Currently viewing the category: "Assassin Bugs"
What's That Bug? does not endorse extermination

Subject:  Bug ID
Geographic location of the bug:  Noblesville Indiana
Date: 08/02/2019
Time: 11:00 PM EDT
Your letter to the bugman:  It sure looked mean. The body might have been 5/8″ long.
How you want your letter signed:  Jeff

Wheel Bug

Dear Jeff,
Like other Assassin Bugs, the predatory Wheel Bug is quite capable of biting a human, however, unlike several other Assassin Bugs including those in genus
Zelus, the Sycamore Assassin Bugs and the infamous Kissing Bugs, we almost never get reports of bites from Wheel Bugs.  We have several awesome images of Wheel Bugs on our site, and your image is one of the best.

What's That Bug? does not endorse extermination

Subject: Pink winged insect
Geographic location of the bug:  Central texas
Date: 08/03/2019
Time: 10:43 AM EDT
Your letter to the bugman:  My son found this bug outside of our home in central Texas.
How you want your letter signed:  Tucker Lockhart

Newly molted Kissing Bug

Dear Tucker,
This is definitely an Assassin Bug and we believe its coloration is due to recent metamorphosis and that it will soon darken.  The potentially alarming news is that though your image lacks critical detail, we believe this is one of the Kissing Bugs in the genus
Triatoma that are known to spread Chagas Disease in humans.  See Texas A&M Agrilife Extension for images and information regarding Kissing Bugs.

Ok, here it is several hours later. Kissing bug??

Kissing Bug

This is definitely a Kissing Bug in the genus Triatoma.  It looks to us like an Eastern Blood Sucking Conenose Bug, Triatoma sanguisuga, which is reported from Texas based on BugGuide information where it states:  “Sometimes bites humans, and the bite may be severe, causing an allergic reaction.”

What's That Bug? does not endorse extermination

Subject:  Large leaf bug?
Geographic location of the bug:  Quincy, Il
Date: 07/19/2019
Time: 08:57 AM EDT
Your letter to the bugman:  We found this “little” guy climbing on us and he was very content to climb around instead of flying. Can you tell what he is?
How you want your letter signed:  Curious in Quincy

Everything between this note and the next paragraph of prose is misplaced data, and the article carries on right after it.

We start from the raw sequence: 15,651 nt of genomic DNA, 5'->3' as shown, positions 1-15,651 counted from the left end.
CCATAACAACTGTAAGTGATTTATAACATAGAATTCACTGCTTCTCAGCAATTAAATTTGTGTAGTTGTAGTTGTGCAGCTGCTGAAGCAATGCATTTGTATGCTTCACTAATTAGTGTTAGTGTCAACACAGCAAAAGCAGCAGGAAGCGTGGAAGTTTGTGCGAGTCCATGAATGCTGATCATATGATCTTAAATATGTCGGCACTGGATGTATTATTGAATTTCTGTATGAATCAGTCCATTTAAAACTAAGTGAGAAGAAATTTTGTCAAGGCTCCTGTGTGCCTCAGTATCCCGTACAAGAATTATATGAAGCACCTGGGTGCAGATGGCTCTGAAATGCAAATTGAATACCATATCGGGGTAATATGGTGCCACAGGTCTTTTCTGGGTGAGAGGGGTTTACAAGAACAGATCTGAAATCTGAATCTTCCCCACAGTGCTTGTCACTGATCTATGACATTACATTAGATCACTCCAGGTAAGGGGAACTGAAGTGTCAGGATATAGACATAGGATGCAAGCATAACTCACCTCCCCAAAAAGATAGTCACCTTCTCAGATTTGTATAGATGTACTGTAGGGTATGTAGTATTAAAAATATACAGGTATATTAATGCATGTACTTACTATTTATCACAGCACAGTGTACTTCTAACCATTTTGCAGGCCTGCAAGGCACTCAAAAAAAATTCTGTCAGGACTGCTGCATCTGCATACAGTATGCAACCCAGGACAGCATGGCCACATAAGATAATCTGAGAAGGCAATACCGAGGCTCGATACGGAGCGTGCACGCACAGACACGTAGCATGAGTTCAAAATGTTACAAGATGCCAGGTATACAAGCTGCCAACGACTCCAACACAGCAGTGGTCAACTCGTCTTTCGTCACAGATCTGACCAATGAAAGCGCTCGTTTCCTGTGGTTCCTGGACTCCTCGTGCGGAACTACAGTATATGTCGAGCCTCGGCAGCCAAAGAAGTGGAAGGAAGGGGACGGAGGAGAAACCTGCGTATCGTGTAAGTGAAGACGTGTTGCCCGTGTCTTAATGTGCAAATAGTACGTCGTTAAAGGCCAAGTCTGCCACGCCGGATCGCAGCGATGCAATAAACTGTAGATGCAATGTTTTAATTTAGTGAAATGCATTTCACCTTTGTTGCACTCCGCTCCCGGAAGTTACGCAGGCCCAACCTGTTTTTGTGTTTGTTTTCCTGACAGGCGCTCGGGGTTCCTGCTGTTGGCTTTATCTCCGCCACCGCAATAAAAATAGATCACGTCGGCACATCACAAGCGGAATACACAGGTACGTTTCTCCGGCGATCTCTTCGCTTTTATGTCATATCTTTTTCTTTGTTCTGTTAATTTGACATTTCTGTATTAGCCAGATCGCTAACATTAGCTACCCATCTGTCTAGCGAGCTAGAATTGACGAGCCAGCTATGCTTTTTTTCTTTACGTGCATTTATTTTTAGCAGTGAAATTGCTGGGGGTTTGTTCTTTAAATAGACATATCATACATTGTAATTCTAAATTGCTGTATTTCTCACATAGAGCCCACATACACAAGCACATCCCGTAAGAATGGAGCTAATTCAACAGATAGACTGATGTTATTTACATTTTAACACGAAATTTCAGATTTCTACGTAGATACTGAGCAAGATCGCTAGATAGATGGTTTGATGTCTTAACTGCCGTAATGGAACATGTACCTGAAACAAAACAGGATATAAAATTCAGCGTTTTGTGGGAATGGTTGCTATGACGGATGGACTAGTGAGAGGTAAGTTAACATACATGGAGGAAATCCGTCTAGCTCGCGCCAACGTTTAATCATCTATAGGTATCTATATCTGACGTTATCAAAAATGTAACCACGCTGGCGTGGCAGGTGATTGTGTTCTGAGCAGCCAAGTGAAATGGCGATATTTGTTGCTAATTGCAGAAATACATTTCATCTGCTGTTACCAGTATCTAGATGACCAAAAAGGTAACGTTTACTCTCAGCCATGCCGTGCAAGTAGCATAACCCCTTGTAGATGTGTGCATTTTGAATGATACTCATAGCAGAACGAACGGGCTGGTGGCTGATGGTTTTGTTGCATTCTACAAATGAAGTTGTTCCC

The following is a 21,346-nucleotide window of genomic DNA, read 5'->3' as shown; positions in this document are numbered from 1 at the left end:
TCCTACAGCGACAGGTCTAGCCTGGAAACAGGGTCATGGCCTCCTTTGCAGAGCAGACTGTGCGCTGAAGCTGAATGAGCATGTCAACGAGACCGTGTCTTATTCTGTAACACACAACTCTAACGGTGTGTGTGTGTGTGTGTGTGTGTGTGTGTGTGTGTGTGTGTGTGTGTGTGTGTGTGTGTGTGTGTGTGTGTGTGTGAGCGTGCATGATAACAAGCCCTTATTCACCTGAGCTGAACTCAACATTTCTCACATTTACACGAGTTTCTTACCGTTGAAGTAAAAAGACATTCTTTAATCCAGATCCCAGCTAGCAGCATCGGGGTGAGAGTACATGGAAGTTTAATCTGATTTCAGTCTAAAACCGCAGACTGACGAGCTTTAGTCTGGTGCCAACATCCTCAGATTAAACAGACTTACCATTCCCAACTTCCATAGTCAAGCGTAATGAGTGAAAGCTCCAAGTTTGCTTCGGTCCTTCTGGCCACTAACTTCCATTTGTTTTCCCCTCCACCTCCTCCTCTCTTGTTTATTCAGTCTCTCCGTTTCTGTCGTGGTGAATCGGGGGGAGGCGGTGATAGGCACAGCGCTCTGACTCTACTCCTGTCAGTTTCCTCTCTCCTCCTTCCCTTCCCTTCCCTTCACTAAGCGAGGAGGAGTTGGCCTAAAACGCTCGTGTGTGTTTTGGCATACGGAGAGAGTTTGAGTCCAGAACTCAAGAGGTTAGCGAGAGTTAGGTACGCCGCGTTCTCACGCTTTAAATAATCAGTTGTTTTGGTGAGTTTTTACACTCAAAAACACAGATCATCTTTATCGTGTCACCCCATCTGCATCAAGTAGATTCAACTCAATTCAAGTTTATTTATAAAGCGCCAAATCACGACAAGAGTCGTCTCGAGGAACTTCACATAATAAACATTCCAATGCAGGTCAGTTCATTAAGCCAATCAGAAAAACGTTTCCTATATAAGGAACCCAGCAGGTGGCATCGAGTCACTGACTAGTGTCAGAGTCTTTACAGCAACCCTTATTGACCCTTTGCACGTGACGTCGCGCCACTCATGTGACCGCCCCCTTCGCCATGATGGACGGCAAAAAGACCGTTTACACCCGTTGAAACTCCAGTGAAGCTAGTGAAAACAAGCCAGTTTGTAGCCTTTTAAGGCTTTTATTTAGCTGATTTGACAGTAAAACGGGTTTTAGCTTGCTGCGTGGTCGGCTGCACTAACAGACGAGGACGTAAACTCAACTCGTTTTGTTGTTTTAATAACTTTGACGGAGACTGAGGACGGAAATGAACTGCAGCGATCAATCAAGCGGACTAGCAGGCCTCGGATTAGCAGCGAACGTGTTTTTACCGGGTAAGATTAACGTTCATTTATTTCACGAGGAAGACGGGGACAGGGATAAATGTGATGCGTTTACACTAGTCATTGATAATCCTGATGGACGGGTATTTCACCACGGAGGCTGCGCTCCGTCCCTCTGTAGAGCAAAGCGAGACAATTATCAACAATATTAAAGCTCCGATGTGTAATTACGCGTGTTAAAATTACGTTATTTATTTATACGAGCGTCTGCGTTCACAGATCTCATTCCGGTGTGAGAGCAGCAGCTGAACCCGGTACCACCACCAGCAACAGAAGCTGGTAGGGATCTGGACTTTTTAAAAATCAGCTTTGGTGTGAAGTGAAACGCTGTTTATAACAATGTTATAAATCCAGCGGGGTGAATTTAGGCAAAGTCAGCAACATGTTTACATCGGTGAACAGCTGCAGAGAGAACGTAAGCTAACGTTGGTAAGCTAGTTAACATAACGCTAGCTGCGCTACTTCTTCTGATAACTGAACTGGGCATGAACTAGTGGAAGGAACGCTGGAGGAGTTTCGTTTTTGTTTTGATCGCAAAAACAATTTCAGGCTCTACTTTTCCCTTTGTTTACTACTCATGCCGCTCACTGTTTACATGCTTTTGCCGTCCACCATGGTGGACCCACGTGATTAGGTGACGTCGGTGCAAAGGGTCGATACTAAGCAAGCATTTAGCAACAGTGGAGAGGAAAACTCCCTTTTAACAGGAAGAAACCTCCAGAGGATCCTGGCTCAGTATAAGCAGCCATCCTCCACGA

Wheel Bug

Dear Curious in Quincy,
This magnificent predator is a Wheel Bug, and like many other members of the family, it is fully capable of biting.  The bite of a Wheel Bug is not considered dangerous, but it might be painful, so you should handle Wheel Bugs with caution in the future.

What's That Bug? does not endorse extermination

Subject:  Strange looking bug
Geographic location of the bug:  Holden Beach, NC
Date: 07/10/2019
Time: 10:59 AM EDT
Your letter to the bugman:  This bug appeared on our door. It’s quite different and I can’t tell if it’s in the Mantid or the Grasshopper family. Maybe neither! I’m hoping you will tell me.
How you want your letter signed:  Ronald

Wheel Bug

Dear Ronald,
This is neither a Mantid nor a Grasshopper.  It is a predatory Assassin Bug known as a Wheel Bug.  Your image beautifully illustrates the cog-like projection on the thorax that explains the common name.  Like other Assassin Bugs, Wheel Bugs might bite if carelessly handled.  They have a proboscis designed to suck fluids from their prey, and a puncture to the skin from that proboscis is likely quite painful.

What's That Bug? does not endorse extermination

Subject:  1 inch big with spots
Geographic location of the bug:  South Texas
Date: 07/01/2019
Time: 01:44 PM EDT
Your letter to the bugman:  Hello, what is this?
How you want your letter signed:  G

Kissing Bug

Dear G,
This is a Kissing Bug or Blood Sucking Conenose Bug in the genus
Triatoma, a group that has garnered significant publicity in recent years because it spreads Chagas Disease through biting.

What's That Bug? does not endorse extermination

Subject:  Bug identify
Geographic location of the bug:  Baltimore, Maryland
Date: 06/28/2019
Time: 11:42 PM EDT
Your letter to the bugman:  This bug is rare
How you want your letter signed:  Shay

Wheel Bug Nymph

Dear Shay,
This is an immature Wheel Bug.  Wheel Bugs are not considered rare.

What's That Bug? does not endorse extermination